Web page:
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Parent Partners with School Administrators to Advocate for Accessible Ebooks and Dispel Myths

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Deborah Campbell with Denver Academy’s Director of Education, Philippe Ernewein, and Director of IT, Anthony Slaughter

When Deborah Campbell volunteered at Denver Academy, she had one mission: to educate teachers and families of children with reading disabilities about the benefits of accessible ebooks and assistive technologies for learning.

Mrs. Campbell holds a master of arts degree in curriculum and instruction and has a deep understanding of the education process. Alyssa, her eldest daughter, attends Denver Academy and was diagnosed with a learning disability in second grade. At that time she read at a noticeably slower pace than her peers, and it was difficult for Deborah to watch Alyssa struggle and see her daughter’s self-esteem diminish.

“I heard about Bookshare at a workshop on technology tools for students with learning disabilities and became a tiger mother,” shared Mrs. Campbell. “I learned about the benefits of using accessible ebooks and how they can support children who cannot read standard print well.”

Alyssa Campbell reading a book from Bookshare on her computer with headphones. As a U.S. student with a learning disability, Alyssa qualified for a free membership to Bookshare. Soon, her reading level advanced and her mom saw a positive transformation in Alyssa’s comprehension skills and behavior.

Mrs. Campbell signed up to be a Bookshare Parent Ambassador, joining a network of parents across the U.S. who advocate in their local schools on behalf of Bookshare as an academic reading solution. She also talked with Denver Academy’s Director of Education and Director of Information Technology who were eager to examine how Bookshare could benefit more students who qualified throughout their campus. They identified a core group of interested administrators, teachers, and families and held discussions about the benefits and misperceptions surrounding the use of accessible ebooks for learning.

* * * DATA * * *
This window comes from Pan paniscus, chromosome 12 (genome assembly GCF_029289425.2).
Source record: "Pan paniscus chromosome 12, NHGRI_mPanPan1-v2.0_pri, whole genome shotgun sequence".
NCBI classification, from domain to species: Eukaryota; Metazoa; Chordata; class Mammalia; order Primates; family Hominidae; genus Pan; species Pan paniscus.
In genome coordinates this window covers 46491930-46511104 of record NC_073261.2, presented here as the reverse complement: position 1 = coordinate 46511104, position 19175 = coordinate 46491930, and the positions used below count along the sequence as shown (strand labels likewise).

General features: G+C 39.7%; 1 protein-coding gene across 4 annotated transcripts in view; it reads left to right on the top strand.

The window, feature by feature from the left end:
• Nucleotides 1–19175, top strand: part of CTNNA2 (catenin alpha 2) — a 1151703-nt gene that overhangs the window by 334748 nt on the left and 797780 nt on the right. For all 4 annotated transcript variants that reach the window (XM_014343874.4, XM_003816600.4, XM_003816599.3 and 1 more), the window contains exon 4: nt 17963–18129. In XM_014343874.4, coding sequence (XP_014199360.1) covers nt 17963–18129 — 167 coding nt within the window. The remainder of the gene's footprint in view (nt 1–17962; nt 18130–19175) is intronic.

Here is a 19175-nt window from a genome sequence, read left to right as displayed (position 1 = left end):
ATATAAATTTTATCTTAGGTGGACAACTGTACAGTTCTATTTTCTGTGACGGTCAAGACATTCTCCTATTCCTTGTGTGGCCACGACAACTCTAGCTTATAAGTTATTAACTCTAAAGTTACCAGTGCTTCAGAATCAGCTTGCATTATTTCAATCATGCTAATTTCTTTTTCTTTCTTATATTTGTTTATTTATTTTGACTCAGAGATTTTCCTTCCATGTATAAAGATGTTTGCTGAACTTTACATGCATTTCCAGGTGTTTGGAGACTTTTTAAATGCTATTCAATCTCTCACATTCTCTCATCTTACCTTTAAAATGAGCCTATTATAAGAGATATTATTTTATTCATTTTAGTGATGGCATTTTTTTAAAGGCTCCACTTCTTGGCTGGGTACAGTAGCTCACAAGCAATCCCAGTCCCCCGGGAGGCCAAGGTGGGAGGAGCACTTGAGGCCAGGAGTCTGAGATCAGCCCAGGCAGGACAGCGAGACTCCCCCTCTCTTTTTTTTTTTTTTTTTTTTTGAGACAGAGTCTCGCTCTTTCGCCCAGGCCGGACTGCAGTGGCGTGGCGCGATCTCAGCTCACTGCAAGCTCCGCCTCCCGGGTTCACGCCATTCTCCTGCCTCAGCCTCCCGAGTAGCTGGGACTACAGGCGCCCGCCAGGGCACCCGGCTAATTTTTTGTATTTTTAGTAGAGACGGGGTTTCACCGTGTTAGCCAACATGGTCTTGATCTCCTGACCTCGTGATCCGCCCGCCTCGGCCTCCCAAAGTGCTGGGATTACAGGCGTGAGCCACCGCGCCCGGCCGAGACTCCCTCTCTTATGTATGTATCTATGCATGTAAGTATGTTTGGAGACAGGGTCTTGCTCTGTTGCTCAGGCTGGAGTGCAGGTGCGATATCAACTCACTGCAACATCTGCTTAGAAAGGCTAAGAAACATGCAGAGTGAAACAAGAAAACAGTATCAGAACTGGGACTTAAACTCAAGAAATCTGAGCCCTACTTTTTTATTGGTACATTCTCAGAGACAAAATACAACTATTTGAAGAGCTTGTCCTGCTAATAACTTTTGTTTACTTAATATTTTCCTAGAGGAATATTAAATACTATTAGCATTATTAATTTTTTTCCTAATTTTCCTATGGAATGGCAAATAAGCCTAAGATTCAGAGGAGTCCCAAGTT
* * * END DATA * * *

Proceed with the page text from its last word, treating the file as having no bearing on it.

Benefits of Accessible Ebooks and Technologies

  1. Increased enjoyment of literature
  2. Support of a child’s intellectual level and personal reading interests
  3. Access to content at all reading levels
  4. Exposure to new vocabulary
  5. Increased comprehension and fluency skills
  6. Reduced time spent on homework
  7. Opportunities to enable real-time note-taking
  8. Enhanced reading engagement through use of personalized technology settings to support reader preferences
  9. Reduced stress and frustration in the reading process
  10. The ability to experience multi-modal reading to see highlighted text and hear it read aloud through text-to-speech capability

Myths Regarding Accessible Ebooks and Technologies

  1. Only print materials should be used in school.
  2. Textbooks and required reading assignments in digital format are hard to find.
  3. Listening to a book is not reading.
  4. Students with reading disabilities will grow out of the disability.
  5. Students don’t like computer voices.
  6. Using technology support for testing is cheating.
  7. Students who use technology have unfair advantages.
  8. It’s too late for older students and adults to try ebooks.
  9. Copyright law prohibits schools from using digital materials.
  10. Setting up a Bookshare membership is complicated.

On the last point, Mrs. Campbell says, “Signing up for Bookshare is straightforward. Just sign up online, print the qualification form, get a school professional or Cover of the Kite Runner by Khaled Hosseiniphysician to sign it, and email or fax the form to Bookshare. Then, log in, search for a title, and either download the ebook to your computer or mobile device or read it directly through the Internet using Bookshare Web Reader. There are no constraints, and the library and some reading tools are free.”

Now in eighth grade, Alyssa reads significantly above grade level, manages her assignments independently, and has developed a true love of literature. She is reading The Kite Runner, by Khaled Hosseini and studies curriculum materials for several classes from the accessible K-12 textbooks assigned to her through Bookshare by her school.

“Accessible ebooks was the right solution for my daughter,” says Mrs. Campbell. “It is sad to know how many parents and educators are still unaware of Bookshare and the benefits of accessible ebooks and technologies to improve a child’s reading ability. Everyone has to approach learning with the tools and strategies that work best for them. If you see a child falling behind or feeling frustrated and overwhelmed, you must seek out alternatives to capture their attention. Don’t stand in the crossroads believing there are no solutions. Learn more about Bookshare and keep exploring thoughts of your child being engaged in the reading process with an ebook and see what happens!”

Back to School Made Easy

back-to-school-made-easy photo collage of students , teachers and bookshelvesBookshare’s online accessible library has over 460,000 titles including textbooks, Common Core materials, educational titles, bestsellers, children’s books, and more. Bookshare is free for qualified U.S. students. To join Bookshare, students must have a qualifying disability that prevents them from reading printed text. Learn more about Bookshare and sign up today!Button that says Learn More and links to the Back to School landing page

Bookshare is an initiative of a technology nonprofit called Benetech and is funded by the Office of Special Education Programs (OSEP), U.S. Department of Education.

Special thanks to Deborah and Alyssa Campbell for sharing their story.

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